For years, clients have approached us requesting a Mexican Living Will, either as a part of their existing will or as a separate document, and in all honesty we didn’t know exactly what they were talking about.
At first, it took a great deal of research and asking around to understand exactly what they were requesting, just to confirm what we originally thought: “It can’t be done.” Mexican living wills simply didn’t exist
At the time, that was true. Back then, nothing similar existed under state or national law, and there was no indication that a document like a Living Will would ever be a reality in Mexico.
We used to recommend that clients state their desires in a handwritten document and appoint a proxy, through a power of attorney, who would carry out the person’s wishes. But that proxy wouldn’t have enough authority to contradict the direct family: Parents, spouse, daughters, sons etc., who legally and at the end of the day are the ones who would be in charge during a client’s final moments, regardless of their wishes.
That changed in 2016 after that discussion was brought to the table in the state legislature: What are the rights of an ill person in their final hours? How can we make sure they can go with dignity? And ultimately, what does it mean to die with dignity and humanity?
All the answers came in the form of a law published in the official gazette on June 18, 2016, called “Ley de Voluntad Anticipada (Law of Anticipated Will).” Finally, our own version of the Living Will.
In it, the state recognizes the right of the person to express their desires regarding medical treatment when they are no longer able to express themselves. Ultimately, the Mexican Living Will tells us how they wish to leave this world.
The law recognizes and defends two major points: Death with dignity and the right to choose how we die.
It states in its first clauses: “A death without dignity is the one that extends, without any mercy, life by artificial means, where the life slowly goes away and the physical body is the one receiving attention (by being biological) but not the human being. The human person has the right to have his/her own life at his/her disposition, in special situations, simply out of respect for human dignity. We recognize that the possibility to decide what to do with our own life is a sign of respect for the very human side of it, our freedom and our own life.”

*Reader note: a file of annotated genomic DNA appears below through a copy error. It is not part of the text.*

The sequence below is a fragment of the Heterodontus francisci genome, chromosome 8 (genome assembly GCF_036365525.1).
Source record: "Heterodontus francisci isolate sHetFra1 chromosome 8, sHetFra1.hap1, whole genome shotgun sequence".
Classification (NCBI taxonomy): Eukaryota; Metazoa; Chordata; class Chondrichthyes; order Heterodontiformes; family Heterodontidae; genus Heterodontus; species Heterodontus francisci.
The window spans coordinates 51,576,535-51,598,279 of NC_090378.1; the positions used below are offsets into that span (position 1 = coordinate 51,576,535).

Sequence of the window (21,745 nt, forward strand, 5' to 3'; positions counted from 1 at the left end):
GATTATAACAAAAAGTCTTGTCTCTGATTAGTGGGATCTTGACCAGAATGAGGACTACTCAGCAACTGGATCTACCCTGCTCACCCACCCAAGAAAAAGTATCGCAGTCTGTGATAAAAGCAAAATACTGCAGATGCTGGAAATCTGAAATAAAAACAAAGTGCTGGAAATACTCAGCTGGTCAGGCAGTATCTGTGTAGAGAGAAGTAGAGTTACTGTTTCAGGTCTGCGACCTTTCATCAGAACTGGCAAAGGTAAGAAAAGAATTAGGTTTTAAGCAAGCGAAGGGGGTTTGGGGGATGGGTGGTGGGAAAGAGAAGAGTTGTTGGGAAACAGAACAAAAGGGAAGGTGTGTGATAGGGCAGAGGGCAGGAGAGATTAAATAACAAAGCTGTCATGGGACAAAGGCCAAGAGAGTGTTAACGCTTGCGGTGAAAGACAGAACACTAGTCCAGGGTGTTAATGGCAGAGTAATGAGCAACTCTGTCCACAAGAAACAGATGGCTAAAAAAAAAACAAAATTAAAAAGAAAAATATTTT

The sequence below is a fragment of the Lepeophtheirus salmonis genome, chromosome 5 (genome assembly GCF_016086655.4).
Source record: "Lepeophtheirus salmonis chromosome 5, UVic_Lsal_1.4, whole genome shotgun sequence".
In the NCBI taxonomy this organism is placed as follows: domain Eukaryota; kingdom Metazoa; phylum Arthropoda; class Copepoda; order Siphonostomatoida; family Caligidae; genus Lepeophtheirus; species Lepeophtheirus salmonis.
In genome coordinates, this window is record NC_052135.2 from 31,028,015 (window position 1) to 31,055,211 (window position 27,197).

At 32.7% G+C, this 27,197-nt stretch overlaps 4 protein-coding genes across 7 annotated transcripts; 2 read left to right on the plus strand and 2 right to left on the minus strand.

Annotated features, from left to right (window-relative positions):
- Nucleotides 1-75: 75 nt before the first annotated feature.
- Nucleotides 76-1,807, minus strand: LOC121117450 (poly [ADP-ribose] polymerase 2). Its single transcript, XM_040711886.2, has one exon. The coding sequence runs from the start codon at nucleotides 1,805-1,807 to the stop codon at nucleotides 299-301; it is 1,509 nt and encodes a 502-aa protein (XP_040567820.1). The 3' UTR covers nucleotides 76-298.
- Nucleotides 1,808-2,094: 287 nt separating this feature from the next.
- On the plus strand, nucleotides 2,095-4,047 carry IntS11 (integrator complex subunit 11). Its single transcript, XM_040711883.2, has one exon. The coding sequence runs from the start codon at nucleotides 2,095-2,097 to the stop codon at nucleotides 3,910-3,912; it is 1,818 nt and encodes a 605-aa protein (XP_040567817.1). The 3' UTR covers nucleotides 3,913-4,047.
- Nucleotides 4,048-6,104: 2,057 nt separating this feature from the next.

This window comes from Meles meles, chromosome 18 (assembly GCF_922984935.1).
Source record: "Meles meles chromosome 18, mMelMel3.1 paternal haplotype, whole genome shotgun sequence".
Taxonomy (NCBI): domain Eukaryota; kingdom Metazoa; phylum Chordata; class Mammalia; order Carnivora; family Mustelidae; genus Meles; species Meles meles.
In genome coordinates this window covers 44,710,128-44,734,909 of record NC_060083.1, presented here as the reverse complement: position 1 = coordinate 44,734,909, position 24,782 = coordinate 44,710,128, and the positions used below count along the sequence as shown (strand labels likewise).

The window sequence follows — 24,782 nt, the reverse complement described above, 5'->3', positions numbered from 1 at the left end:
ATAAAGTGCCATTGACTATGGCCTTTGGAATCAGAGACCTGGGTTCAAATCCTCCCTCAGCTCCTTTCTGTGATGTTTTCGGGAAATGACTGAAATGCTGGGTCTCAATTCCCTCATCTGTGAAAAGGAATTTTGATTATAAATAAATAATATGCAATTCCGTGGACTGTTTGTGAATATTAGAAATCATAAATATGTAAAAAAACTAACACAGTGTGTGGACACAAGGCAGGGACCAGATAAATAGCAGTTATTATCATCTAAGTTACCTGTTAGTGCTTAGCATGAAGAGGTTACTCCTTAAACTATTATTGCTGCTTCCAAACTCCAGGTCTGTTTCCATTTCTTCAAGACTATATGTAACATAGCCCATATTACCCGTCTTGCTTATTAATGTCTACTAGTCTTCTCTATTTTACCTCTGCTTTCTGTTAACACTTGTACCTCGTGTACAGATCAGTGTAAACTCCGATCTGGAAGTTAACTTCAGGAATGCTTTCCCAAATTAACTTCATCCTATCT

This law opens a huge door of possibilities to the people. The only problem is that nobody gave the law proper publicity and most people don’t know it exists; in fact, many notaries still don’t know it exists or how to make a Living Will. Mainly because it is not in our culture, but also for religious reasons.
The process is quite simple: You have to request a Mexican Living Will (Declaración de Voluntad Anticipada) before a notary public.
You must provide:
- Your name and general information.
- The name of the person(s) who will be the executor(s) and their general information. They will be the ones who make sure the desires expressed in the Living Will are respected and who will make all the decisions in situations not anticipated in the Living Will. Needless to say, it is very important to choose the right executor; he or she won’t be able to do anything contrary to what it is established in the Living Will BUT they can do something against your final wishes if that specific situation is not specified in the document.
- The name of the person(s) that CAN’T make any decisions regarding your health or life. This part was created especially for the persons who due to a blood relationship (spouse, parents, son or daughter, etc) would otherwise have rights in the decision-making process. This document supersedes those rights and the mention of their names in this clause makes it even clearer.
- A detailed description of your desires in health care, palliative care, artificial life support, etc. It could be as general or as detailed as desired. All the scenarios that are not included will be decide by the executor(s).
The document is signed in front of the notary public in the presence of two witnesses, inscribed in the notary’s archives and recorded with the Secretary of Health. After that, a hard copy will be given to you.
It is important that the copy is well-secured as it needs to be presented to the hospital, health institution or authority at the moment the person enters the institution, so from the very beginning, and especially at the end, they know who to approach for decisions.
Easy Legal Mexico is proud to be one of the few who are offering and using this relatively new option to provide our clients a very important service: A right to choose. Contact us for more information, we will be happy to assist you and address your questions and concerns.